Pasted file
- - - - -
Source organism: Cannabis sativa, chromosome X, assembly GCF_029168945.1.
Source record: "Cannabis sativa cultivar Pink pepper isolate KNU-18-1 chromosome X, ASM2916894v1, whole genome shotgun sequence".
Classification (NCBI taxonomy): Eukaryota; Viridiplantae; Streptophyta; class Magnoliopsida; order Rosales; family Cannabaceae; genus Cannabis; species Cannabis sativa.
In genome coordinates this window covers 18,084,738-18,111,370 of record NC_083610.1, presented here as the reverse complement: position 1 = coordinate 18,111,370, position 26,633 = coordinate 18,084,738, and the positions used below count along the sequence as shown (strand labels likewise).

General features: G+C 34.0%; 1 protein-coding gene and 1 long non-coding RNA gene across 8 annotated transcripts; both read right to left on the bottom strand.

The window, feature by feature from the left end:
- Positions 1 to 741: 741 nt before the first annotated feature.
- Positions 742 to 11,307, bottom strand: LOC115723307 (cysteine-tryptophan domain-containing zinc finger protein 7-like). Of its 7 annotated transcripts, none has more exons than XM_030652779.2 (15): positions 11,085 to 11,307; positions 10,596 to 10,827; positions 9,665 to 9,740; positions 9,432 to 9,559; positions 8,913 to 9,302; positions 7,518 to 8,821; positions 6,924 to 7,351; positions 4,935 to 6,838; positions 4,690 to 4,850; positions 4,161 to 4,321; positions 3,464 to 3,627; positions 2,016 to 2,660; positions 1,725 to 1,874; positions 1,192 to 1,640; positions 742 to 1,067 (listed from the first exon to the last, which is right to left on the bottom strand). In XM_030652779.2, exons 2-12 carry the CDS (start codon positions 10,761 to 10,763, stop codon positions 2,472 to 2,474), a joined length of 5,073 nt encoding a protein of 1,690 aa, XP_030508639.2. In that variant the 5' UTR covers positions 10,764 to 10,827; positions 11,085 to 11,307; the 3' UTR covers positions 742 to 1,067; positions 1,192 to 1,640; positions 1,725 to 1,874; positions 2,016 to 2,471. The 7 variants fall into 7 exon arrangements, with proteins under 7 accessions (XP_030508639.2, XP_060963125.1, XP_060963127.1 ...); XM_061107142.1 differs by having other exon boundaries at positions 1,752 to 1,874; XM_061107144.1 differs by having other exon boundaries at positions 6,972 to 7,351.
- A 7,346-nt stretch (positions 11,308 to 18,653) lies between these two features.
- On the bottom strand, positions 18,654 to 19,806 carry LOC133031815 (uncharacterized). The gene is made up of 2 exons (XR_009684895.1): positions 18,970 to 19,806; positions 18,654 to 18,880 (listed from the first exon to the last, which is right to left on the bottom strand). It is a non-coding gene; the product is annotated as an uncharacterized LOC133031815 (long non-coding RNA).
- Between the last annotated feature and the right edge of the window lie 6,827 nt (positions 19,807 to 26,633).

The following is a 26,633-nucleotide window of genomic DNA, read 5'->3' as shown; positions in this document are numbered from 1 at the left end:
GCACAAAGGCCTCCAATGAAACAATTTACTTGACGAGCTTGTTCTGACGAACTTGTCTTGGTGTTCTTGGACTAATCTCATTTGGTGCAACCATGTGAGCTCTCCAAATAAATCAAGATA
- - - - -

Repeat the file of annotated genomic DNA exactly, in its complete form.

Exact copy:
Source organism: Cannabis sativa, chromosome X, assembly GCF_029168945.1.
Source record: "Cannabis sativa cultivar Pink pepper isolate KNU-18-1 chromosome X, ASM2916894v1, whole genome shotgun sequence".
Classification (NCBI taxonomy): Eukaryota; Viridiplantae; Streptophyta; class Magnoliopsida; order Rosales; family Cannabaceae; genus Cannabis; species Cannabis sativa.
In genome coordinates this window covers 18,084,738-18,111,370 of record NC_083610.1, presented here as the reverse complement: position 1 = coordinate 18,111,370, position 26,633 = coordinate 18,084,738, and the positions used below count along the sequence as shown (strand labels likewise).

General features: G+C 34.0%; 1 protein-coding gene and 1 long non-coding RNA gene across 8 annotated transcripts; both read right to left on the bottom strand.

The window, feature by feature from the left end:
- Positions 1 to 741: 741 nt before the first annotated feature.
- Positions 742 to 11,307, bottom strand: LOC115723307 (cysteine-tryptophan domain-containing zinc finger protein 7-like). Of its 7 annotated transcripts, none has more exons than XM_030652779.2 (15): positions 11,085 to 11,307; positions 10,596 to 10,827; positions 9,665 to 9,740; positions 9,432 to 9,559; positions 8,913 to 9,302; positions 7,518 to 8,821; positions 6,924 to 7,351; positions 4,935 to 6,838; positions 4,690 to 4,850; positions 4,161 to 4,321; positions 3,464 to 3,627; positions 2,016 to 2,660; positions 1,725 to 1,874; positions 1,192 to 1,640; positions 742 to 1,067 (listed from the first exon to the last, which is right to left on the bottom strand). In XM_030652779.2, exons 2-12 carry the CDS (start codon positions 10,761 to 10,763, stop codon positions 2,472 to 2,474), a joined length of 5,073 nt encoding a protein of 1,690 aa, XP_030508639.2. In that variant the 5' UTR covers positions 10,764 to 10,827; positions 11,085 to 11,307; the 3' UTR covers positions 742 to 1,067; positions 1,192 to 1,640; positions 1,725 to 1,874; positions 2,016 to 2,471. The 7 variants fall into 7 exon arrangements, with proteins under 7 accessions (XP_030508639.2, XP_060963125.1, XP_060963127.1 ...); XM_061107142.1 differs by having other exon boundaries at positions 1,752 to 1,874; XM_061107144.1 differs by having other exon boundaries at positions 6,972 to 7,351.
- A 7,346-nt stretch (positions 11,308 to 18,653) lies between these two features.
- On the bottom strand, positions 18,654 to 19,806 carry LOC133031815 (uncharacterized). The gene is made up of 2 exons (XR_009684895.1): positions 18,970 to 19,806; positions 18,654 to 18,880 (listed from the first exon to the last, which is right to left on the bottom strand). It is a non-coding gene; the product is annotated as an uncharacterized LOC133031815 (long non-coding RNA).
- Between the last annotated feature and the right edge of the window lie 6,827 nt (positions 19,807 to 26,633).

The following is a 26,633-nucleotide window of genomic DNA, read 5'->3' as shown; positions in this document are numbered from 1 at the left end:
GCACAAAGGCCTCCAATGAAACAATTTACTTGACGAGCTTGTTCTGACGAACTTGTCTTGGTGTTCTTGGACTAATCTCATTTGGTGCAACCATGTGAGCTCTCCAAATAAATCAAGATA